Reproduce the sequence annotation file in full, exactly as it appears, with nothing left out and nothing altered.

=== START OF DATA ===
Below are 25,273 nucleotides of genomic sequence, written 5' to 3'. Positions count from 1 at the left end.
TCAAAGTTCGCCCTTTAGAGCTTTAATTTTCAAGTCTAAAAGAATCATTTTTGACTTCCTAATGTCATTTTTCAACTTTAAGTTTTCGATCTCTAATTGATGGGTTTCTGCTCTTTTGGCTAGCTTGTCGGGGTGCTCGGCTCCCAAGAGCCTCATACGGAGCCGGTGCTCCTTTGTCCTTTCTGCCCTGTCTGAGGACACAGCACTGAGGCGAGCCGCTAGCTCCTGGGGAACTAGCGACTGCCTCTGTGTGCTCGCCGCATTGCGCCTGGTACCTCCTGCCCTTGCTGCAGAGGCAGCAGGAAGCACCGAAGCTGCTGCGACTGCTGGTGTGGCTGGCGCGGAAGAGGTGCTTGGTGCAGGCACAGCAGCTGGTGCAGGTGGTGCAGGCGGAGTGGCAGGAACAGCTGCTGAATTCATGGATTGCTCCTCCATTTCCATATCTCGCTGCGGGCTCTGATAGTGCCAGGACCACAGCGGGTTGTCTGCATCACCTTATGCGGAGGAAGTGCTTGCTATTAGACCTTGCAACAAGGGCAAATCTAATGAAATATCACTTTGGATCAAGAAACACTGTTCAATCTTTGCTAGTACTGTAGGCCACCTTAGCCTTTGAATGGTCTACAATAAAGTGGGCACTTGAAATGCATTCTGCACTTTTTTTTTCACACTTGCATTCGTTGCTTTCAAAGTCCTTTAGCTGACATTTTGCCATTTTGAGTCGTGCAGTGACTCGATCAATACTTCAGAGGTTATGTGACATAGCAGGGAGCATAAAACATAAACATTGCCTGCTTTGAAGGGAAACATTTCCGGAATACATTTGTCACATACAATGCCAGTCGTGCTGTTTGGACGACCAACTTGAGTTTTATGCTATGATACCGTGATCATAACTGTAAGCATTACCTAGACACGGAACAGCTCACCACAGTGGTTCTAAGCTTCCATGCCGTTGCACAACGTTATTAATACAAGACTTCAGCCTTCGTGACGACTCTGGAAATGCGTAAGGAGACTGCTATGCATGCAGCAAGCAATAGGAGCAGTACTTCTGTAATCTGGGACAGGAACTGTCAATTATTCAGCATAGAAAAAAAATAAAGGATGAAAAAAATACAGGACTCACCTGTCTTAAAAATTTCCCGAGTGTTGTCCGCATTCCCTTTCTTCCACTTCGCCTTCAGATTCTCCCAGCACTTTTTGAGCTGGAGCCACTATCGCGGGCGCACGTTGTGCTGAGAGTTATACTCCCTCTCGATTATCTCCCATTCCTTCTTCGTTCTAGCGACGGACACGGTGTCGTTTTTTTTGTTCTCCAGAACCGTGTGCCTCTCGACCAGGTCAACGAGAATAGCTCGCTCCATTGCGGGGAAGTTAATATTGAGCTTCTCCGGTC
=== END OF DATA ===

Below are 25,273 nucleotides of genomic sequence, written 5' to 3'. Positions count from 1 at the left end.
TCAAAGTTCGCCCTTTAGAGCTTTAATTTTCAAGTCTAAAAGAATCATTTTTGACTTCCTAATGTCATTTTTCAACTTTAAGTTTTCGATCTCTAATTGATGGGTTTCTGCTCTTTTGGCTAGCTTGTCGGGGTGCTCGGCTCCCAAGAGCCTCATACGGAGCCGGTGCTCCTTTGTCCTTTCTGCCCTGTCTGAGGACACAGCACTGAGGCGAGCCGCTAGCTCCTGGGGAACTAGCGACTGCCTCTGTGTGCTCGCCGCATTGCGCCTGGTACCTCCTGCCCTTGCTGCAGAGGCAGCAGGAAGCACCGAAGCTGCTGCGACTGCTGGTGTGGCTGGCGCGGAAGAGGTGCTTGGTGCAGGCACAGCAGCTGGTGCAGGTGGTGCAGGCGGAGTGGCAGGAACAGCTGCTGAATTCATGGATTGCTCCTCCATTTCCATATCTCGCTGCGGGCTCTGATAGTGCCAGGACCACAGCGGGTTGTCTGCATCACCTTATGCGGAGGAAGTGCTTGCTATTAGACCTTGCAACAAGGGCAAATCTAATGAAATATCACTTTGGATCAAGAAACACTGTTCAATCTTTGCTAGTACTGTAGGCCACCTTAGCCTTTGAATGGTCTACAATAAAGTGGGCACTTGAAATGCATTCTGCACTTTTTTTTTCACACTTGCATTCGTTGCTTTCAAAGTCCTTTAGCTGACATTTTGCCATTTTGAGTCGTGCAGTGACTCGATCAATACTTCAGAGGTTATGTGACATAGCAGGGAGCATAAAACATAAACATTGCCTGCTTTGAAGGGAAACATTTCCGGAATACATTTGTCACATACAATGCCAGTCGTGCTGTTTGGACGACCAACTTGAGTTTTATGCTATGATACCGTGATCATAACTGTAAGCATTACCTAGACACGGAACAGCTCACCACAGTGGTTCTAAGCTTCCATGCCGTTGCACAACGTTATTAATACAAGACTTCAGCCTTCGTGACGACTCTGGAAATGCGTAAGGAGACTGCTATGCATGCAGCAAGCAATAGGAGCAGTACTTCTGTAATCTGGGACAGGAACTGTCAATTATTCAGCATAGAAAAAAAATAAAGGATGAAAAAAATACAGGACTCACCTGTCTTAAAAATTTCCCGAGTGTTGTCCGCATTCCCTTTCTTCCACTTCGCCTTCAGATTCTCCCAGCACTTTTTGAGCTGGAGCCACTATCGCGGGCGCACGTTGTGCTGAGAGTTATACTCCCTCTCGATTATCTCCCATTCCTTCTTCGTTCTAGCGACGGACACGGTGTCGTTTTTTTTGTTCTCCAGAACCGTGTGCCTCTCGACCAGGTCAACGAGAATAGCTCGCTCCATTGCGGGGAAGTTAATATTGAGCTTCTCCGGTC